A retrospective, descriptive analysis of the SafeMotherMedicine database from January 2016 to September 2018 was performed. Only questions concerning conventional medications from the pharmaceutical industry were included, while questions concerning food, dietary supplements, cosmetics, and complementary therapies were excluded. The 20 medications most frequently asked about in the categories; pregnancy, breastfeeding and both pregnancy and breastfeeding, were categorized into therapeutic fields, that pointed out the target areas. This categorization was based on presumed indication, which again was based on ATC code as well as the authors’ experience from SafeMotherMedicine.
A subset of 550 questions was randomly selected from the total material using Research Randomizer . The size of the subset was based on time constraints with regard to analysis, as well as what was considered to be sufficient for the purpose. The subset was analysed by the authors through a combination of text inspection and evaluation of the associated indexation in the database. The questions and their corresponding answers were examined for any further description of:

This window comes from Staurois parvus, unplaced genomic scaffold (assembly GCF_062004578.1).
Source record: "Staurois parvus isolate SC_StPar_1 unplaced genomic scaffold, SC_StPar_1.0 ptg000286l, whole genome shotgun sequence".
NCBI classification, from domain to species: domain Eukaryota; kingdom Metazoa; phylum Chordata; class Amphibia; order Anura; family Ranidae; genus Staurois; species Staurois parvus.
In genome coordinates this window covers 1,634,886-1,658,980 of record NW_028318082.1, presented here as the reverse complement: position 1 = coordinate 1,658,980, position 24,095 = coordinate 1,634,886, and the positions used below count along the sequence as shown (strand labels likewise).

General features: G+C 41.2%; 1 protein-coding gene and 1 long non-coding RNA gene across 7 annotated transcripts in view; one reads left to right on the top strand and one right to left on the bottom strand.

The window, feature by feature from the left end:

Why the question was raised (Second opinion, use discouraged by health care professionals or product information or conflicting information, general question (including those with no reason given for raising the question), other (e.g. correct dosage, duration of treatment), symptoms in nursing child).
When the question was submitted relative to use of the medication(s) in question (During planning of pregnancy or breastfeeding, before use in women already pregnant or breastfeeding, during use, after use, other (e.g. paternal use or occupational exposure), not described).
Intended use of the medication(s) in question relative to stage of pregnancy or age of breastfed child (Possibly pregnant, 1st trimester, 2nd trimester, 3rd trimester/ 0-2 weeks, 2 weeks – 6 months, 6–12 months, > 12 months, not pregnant/breastfeeding yet, not described).
Which information of teratogenic risk/risk for breastfed child was provided (No or low risk, possibly increased or increased risk, unknown risk/sparse documentation, information on risk not provided).